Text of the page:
I met Ted, a venture capitalist and an Obama supporter long before I found a seat on the bandwagon, in Argentina early last year. Ted was taking his wife, his son and his daughter on a whirlwind tour around the world. They were seeing sites that would stay with a lifetime.
Part of their purpose was to take baseball to the unschooled. Every place he and his family went they left their love of the game there for others to share. Ted’s a Red Sox fan, unabashedly. So if you see a boy in Chile or South Africa in a Red Sox cap, blame Ted.
He loves baseball the way I do, and he infused that love of the game into his son Gibson, whom I watched play against a group of Argentine youngsters on a well-groomed ballfield in Buenos Aires.
I’m not trying to revisit the adventure in South America, although it's certainly worth sharing with people. I’m only mentioning Ted and his son now because of an e-mail he sent me the other day.
“He and I made it to Game 3 of the Red Sox-Angels series, and got to see our beloved Sox disintegrate in the ninth inning to get swept,” Ted wrote of he and Gibson. “And we thought about you all playoffs since Cleveland’s former players were so successful.”
Did you have to remind me, Ted?
I can’t dispute the role of formers Indians. I mean, how much better were manager Charlie Manuel’s Phillies after picking up left-hander Cliff Lee, a Cy Young winner, in a midseason trade? And the Yankees signed the best free-agent pitcher available last offseason when CC Sabathia joined them in a $161 million deal.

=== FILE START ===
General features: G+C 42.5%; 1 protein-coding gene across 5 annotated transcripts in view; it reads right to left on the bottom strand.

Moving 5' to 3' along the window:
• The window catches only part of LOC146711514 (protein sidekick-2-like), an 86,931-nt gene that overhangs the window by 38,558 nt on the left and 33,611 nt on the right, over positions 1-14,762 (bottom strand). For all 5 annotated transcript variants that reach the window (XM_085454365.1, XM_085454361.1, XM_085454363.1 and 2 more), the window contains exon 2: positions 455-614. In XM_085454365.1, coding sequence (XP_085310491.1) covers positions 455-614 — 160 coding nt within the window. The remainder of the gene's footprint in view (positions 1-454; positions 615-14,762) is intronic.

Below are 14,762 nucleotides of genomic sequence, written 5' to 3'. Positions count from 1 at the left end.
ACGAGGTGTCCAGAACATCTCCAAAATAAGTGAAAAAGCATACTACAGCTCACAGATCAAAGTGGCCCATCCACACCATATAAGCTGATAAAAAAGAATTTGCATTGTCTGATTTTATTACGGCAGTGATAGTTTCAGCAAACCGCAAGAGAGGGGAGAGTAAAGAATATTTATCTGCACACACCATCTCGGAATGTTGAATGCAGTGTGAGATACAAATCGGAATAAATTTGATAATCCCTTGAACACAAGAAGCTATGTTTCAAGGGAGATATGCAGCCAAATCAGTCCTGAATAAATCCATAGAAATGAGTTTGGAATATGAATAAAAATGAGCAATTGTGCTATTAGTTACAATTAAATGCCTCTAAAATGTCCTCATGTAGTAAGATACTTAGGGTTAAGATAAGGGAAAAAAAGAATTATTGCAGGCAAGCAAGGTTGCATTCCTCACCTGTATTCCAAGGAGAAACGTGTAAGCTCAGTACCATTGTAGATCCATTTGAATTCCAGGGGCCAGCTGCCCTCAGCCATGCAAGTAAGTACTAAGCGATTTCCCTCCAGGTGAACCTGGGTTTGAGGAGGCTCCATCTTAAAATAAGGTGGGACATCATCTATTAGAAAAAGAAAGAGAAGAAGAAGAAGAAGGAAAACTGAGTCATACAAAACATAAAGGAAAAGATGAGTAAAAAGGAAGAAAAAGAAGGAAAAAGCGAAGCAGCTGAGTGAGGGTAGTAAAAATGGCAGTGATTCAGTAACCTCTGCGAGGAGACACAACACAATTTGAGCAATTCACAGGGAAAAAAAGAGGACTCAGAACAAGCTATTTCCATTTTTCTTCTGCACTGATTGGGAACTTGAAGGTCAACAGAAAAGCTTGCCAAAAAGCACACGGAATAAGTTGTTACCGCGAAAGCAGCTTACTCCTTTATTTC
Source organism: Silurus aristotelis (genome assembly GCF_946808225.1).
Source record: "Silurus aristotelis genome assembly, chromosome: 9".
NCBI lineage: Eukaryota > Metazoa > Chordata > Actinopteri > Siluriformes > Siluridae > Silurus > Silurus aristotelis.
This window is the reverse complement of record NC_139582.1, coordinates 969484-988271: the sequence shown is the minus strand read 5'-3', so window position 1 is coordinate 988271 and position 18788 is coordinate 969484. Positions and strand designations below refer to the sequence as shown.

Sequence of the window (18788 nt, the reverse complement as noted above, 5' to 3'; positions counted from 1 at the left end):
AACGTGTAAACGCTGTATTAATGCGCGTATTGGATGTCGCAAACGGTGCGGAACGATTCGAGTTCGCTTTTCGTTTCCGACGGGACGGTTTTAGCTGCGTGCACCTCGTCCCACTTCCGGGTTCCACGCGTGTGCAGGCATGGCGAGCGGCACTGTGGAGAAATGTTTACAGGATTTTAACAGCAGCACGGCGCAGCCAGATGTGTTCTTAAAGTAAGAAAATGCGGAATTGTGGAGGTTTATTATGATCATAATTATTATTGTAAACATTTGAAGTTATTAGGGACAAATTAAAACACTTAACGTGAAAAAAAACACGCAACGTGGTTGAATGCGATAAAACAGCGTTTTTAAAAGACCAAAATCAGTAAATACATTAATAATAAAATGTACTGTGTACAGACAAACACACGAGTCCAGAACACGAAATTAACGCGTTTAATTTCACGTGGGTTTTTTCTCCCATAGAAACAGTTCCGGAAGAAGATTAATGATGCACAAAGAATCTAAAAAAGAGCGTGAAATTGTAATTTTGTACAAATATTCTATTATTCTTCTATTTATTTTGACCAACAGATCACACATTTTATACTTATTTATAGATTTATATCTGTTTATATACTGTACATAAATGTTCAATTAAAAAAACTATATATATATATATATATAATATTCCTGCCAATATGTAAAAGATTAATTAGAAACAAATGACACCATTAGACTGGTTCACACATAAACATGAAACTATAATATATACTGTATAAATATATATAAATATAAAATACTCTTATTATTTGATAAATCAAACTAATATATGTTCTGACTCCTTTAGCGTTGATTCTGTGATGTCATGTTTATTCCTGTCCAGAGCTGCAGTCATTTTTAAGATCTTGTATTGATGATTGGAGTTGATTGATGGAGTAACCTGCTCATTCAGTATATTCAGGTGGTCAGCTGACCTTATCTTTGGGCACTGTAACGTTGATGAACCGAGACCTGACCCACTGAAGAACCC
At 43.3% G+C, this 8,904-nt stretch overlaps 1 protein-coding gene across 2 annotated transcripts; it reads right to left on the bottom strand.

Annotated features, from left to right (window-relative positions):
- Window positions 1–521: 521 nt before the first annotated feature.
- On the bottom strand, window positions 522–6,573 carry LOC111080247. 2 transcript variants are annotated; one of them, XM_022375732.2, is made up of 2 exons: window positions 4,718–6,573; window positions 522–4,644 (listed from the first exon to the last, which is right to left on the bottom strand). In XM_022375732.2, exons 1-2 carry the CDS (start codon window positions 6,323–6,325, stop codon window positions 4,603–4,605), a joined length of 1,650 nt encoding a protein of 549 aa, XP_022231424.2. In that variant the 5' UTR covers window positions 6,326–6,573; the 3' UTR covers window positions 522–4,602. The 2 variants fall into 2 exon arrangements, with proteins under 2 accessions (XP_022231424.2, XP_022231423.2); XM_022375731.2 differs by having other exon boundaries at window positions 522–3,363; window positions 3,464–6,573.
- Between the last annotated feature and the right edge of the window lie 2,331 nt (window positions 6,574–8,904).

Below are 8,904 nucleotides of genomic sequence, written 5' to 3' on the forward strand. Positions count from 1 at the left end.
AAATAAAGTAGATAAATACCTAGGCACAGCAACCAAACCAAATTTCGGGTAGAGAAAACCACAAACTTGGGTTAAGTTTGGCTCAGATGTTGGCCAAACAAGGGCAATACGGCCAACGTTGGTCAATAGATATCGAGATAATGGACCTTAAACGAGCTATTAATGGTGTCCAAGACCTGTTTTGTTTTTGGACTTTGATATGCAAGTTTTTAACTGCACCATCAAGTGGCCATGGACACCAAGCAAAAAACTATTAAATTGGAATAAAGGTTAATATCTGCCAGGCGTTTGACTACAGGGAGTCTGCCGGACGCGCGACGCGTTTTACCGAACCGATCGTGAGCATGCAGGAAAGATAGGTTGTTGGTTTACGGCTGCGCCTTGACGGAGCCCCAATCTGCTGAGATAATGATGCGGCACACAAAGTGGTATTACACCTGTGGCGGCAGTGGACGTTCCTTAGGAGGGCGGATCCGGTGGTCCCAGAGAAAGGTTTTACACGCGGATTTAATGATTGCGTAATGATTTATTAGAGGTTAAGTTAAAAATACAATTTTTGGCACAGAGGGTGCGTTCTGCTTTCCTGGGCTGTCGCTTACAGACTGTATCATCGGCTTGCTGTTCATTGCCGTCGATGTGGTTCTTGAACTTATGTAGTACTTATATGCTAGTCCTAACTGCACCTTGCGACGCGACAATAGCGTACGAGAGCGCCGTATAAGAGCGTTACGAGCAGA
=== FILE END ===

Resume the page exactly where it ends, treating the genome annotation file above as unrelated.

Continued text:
And where did Sabathia, a Cy Young winner, build his reputation?
In an Indians uniform, of course.
Even Ted’s beloved Red Sox had a high-profile Indian in catcher Victor Martinez, a linchpin in their journey into the postseason.
Ted was less concerned about the past than he was about next season. He looked into baseball's future and didn’t like what he saw. Not that he begrudged the Yankees and their success, because he didn’t.
What Ted lamented was the system that allowed New York to build the best team money can buy. With revenue streams from a new ballpark, the Yankees should become stronger this offseason as they jettison old pieces and add new ones, a point not lost on Ted.
“Some of the reporters stupidly argued that the Yankees’ World Series win wasn’t about the money, since they failed to win in the past when they made really bad signings,” Ted said. “That’s about as weak an argument as you can get.
“Take away Sabathia, (A.J.) Burnett, and (Mark) Teixeira, and the Yankees might not have made the playoffs again.”
He was right, despite what some sportswriters have claimed. The Yankees are a store-bought team, using the financial wherewithal at their disposal to outbid any team for a player they want.
I have long ago moved past decrying how the Yankees organization builds successful teams. It’s not the Steinbrenner family’s fault that it was blessed with a cash cow, and the family is willing to spend that cash to succeed.
That’s what seems to frustrate Ted and a legion of baseball fans elsewhere. It seems unfair to let deep revenue streams, not astute talent evaluation, decide which teams will be the most successful.
“Baseball sorely needs to revise its system, since the Yankees will now go out and buy two or three more All Star/future HOF players to get even better next year,” Ted lamented.
He’s right here, too. The Yankee dynasty is back, more prepared than ever to spend money and to bludgeon the competition into submission.
And what can anybody do about it?